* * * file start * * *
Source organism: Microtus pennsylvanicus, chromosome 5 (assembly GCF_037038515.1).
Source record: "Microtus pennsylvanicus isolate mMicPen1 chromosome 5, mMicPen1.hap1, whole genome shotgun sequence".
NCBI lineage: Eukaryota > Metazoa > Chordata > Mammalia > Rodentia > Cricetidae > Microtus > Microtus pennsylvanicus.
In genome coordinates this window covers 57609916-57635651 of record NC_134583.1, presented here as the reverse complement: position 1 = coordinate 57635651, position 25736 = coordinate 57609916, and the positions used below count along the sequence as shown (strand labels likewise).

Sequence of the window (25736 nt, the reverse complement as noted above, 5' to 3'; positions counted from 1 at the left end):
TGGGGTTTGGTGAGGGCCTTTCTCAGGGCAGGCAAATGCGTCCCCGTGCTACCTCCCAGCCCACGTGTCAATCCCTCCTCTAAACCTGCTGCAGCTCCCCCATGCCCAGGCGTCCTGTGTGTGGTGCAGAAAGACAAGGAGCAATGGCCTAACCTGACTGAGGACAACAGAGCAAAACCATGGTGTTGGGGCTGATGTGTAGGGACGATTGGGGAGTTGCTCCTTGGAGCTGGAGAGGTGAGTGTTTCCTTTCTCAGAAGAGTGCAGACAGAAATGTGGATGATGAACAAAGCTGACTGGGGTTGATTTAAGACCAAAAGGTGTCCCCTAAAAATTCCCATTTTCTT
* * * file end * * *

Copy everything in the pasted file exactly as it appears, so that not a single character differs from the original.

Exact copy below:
Source organism: Microtus pennsylvanicus, chromosome 5 (assembly GCF_037038515.1).
Source record: "Microtus pennsylvanicus isolate mMicPen1 chromosome 5, mMicPen1.hap1, whole genome shotgun sequence".
NCBI lineage: Eukaryota > Metazoa > Chordata > Mammalia > Rodentia > Cricetidae > Microtus > Microtus pennsylvanicus.
In genome coordinates this window covers 57609916-57635651 of record NC_134583.1, presented here as the reverse complement: position 1 = coordinate 57635651, position 25736 = coordinate 57609916, and the positions used below count along the sequence as shown (strand labels likewise).

Sequence of the window (25736 nt, the reverse complement as noted above, 5' to 3'; positions counted from 1 at the left end):
TGGGGTTTGGTGAGGGCCTTTCTCAGGGCAGGCAAATGCGTCCCCGTGCTACCTCCCAGCCCACGTGTCAATCCCTCCTCTAAACCTGCTGCAGCTCCCCCATGCCCAGGCGTCCTGTGTGTGGTGCAGAAAGACAAGGAGCAATGGCCTAACCTGACTGAGGACAACAGAGCAAAACCATGGTGTTGGGGCTGATGTGTAGGGACGATTGGGGAGTTGCTCCTTGGAGCTGGAGAGGTGAGTGTTTCCTTTCTCAGAAGAGTGCAGACAGAAATGTGGATGATGAACAAAGCTGACTGGGGTTGATTTAAGACCAAAAGGTGTCCCCTAAAAATTCCCATTTTCTT